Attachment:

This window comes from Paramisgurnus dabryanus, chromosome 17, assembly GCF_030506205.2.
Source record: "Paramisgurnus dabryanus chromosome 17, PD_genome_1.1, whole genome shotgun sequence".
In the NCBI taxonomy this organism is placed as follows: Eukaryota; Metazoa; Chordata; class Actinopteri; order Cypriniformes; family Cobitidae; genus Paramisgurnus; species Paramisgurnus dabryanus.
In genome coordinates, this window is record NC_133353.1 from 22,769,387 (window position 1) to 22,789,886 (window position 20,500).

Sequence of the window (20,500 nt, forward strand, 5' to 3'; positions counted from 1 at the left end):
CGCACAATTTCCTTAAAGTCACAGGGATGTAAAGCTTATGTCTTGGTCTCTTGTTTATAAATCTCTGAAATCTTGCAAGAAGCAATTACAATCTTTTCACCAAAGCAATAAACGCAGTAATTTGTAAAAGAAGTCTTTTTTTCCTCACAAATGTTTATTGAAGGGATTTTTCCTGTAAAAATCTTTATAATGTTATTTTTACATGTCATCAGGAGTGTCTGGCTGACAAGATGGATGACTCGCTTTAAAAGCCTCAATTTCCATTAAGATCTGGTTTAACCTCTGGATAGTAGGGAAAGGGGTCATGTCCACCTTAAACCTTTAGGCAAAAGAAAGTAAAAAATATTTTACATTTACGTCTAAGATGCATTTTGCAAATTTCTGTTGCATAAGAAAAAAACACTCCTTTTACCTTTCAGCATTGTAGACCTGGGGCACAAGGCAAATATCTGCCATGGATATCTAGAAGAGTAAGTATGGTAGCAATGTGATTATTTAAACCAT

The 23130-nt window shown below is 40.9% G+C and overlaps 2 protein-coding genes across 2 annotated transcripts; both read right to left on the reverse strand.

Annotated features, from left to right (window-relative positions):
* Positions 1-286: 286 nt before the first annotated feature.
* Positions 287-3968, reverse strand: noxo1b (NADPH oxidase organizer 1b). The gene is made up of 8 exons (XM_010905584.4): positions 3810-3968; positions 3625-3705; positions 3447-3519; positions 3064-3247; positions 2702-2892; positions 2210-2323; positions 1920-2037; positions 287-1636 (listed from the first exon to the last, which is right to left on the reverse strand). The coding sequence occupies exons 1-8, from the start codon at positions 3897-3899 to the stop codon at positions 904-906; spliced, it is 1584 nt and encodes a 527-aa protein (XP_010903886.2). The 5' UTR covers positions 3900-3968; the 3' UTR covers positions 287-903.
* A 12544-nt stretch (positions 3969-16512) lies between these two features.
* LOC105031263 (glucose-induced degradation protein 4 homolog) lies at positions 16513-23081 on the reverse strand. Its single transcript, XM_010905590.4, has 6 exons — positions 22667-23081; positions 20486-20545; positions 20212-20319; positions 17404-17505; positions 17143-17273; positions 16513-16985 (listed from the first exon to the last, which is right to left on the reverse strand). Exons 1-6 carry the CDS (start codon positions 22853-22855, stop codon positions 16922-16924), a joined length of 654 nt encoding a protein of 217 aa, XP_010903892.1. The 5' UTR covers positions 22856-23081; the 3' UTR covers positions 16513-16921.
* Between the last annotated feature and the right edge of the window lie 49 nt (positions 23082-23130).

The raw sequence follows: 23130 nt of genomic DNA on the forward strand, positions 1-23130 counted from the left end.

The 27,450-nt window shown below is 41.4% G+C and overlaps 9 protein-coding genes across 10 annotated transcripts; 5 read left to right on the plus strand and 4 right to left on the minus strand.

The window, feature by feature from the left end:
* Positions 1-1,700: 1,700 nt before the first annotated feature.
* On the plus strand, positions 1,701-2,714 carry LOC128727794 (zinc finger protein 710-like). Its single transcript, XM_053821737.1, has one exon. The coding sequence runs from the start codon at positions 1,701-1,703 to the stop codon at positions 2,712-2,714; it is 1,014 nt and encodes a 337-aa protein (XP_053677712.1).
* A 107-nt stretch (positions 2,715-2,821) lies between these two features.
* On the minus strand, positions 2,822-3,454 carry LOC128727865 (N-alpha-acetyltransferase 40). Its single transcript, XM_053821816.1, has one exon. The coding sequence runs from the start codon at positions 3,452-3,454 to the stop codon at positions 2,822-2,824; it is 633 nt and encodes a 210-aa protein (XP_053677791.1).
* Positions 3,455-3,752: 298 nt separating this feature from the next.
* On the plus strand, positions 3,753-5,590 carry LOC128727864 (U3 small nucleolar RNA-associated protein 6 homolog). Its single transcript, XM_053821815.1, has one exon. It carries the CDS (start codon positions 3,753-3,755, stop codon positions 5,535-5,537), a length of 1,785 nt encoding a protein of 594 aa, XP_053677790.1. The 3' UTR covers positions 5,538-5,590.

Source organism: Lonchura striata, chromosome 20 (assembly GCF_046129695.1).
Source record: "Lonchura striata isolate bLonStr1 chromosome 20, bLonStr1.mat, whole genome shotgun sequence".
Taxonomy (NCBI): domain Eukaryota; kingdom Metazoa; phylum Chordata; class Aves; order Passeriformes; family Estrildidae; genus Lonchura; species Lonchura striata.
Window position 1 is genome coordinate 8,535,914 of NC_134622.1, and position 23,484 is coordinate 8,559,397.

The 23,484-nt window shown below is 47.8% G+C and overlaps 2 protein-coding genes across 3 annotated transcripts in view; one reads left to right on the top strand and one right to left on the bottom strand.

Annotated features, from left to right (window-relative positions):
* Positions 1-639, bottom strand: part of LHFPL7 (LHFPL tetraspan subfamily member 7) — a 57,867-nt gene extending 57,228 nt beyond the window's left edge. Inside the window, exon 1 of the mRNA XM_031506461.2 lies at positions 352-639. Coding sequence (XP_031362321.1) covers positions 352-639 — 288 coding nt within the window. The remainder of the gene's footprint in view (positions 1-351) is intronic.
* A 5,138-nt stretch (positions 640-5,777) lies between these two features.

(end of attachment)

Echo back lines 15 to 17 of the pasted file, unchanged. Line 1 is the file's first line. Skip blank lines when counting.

The 27,450-nt window shown below is 41.4% G+C and overlaps 9 protein-coding genes across 10 annotated transcripts; 5 read left to right on the plus strand and 4 right to left on the minus strand.

The window, feature by feature from the left end:
* Positions 1-1,700: 1,700 nt before the first annotated feature.